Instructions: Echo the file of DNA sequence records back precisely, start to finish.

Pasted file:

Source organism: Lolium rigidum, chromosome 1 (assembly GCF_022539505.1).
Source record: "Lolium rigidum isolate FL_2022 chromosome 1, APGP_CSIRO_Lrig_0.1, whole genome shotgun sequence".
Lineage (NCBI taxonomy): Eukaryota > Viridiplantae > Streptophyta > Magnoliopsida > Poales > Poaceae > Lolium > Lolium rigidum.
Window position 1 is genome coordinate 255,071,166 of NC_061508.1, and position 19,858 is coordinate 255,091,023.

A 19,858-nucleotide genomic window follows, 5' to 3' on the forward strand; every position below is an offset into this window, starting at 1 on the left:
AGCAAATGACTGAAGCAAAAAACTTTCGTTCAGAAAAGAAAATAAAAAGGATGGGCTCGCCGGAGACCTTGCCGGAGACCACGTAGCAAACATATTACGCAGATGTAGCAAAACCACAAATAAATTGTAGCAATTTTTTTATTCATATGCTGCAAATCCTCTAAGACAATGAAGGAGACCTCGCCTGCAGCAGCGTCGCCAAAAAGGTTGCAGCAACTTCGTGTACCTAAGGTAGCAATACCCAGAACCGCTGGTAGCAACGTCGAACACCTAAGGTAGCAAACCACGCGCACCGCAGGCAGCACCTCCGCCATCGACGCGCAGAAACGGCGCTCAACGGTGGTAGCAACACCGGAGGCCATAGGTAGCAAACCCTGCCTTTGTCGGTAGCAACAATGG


Source organism: Lolium rigidum, chromosome 1 (assembly GCF_022539505.1).
Source record: "Lolium rigidum isolate FL_2022 chromosome 1, APGP_CSIRO_Lrig_0.1, whole genome shotgun sequence".
Lineage (NCBI taxonomy): Eukaryota > Viridiplantae > Streptophyta > Magnoliopsida > Poales > Poaceae > Lolium > Lolium rigidum.
Window position 1 is genome coordinate 255,071,166 of NC_061508.1, and position 19,858 is coordinate 255,091,023.

A 19,858-nucleotide genomic window follows, 5' to 3' on the forward strand; every position below is an offset into this window, starting at 1 on the left:
AGCAAATGACTGAAGCAAAAAACTTTCGTTCAGAAAAGAAAATAAAAAGGATGGGCTCGCCGGAGACCTTGCCGGAGACCACGTAGCAAACATATTACGCAGATGTAGCAAAACCACAAATAAATTGTAGCAATTTTTTTATTCATATGCTGCAAATCCTCTAAGACAATGAAGGAGACCTCGCCTGCAGCAGCGTCGCCAAAAAGGTTGCAGCAACTTCGTGTACCTAAGGTAGCAATACCCAGAACCGCTGGTAGCAACGTCGAACACCTAAGGTAGCAAACCACGCGCACCGCAGGCAGCACCTCCGCCATCGACGCGCAGAAACGGCGCTCAACGGTGGTAGCAACACCGGAGGCCATAGGTAGCAAACCCTGCCTTTGTCGGTAGCAACAATGG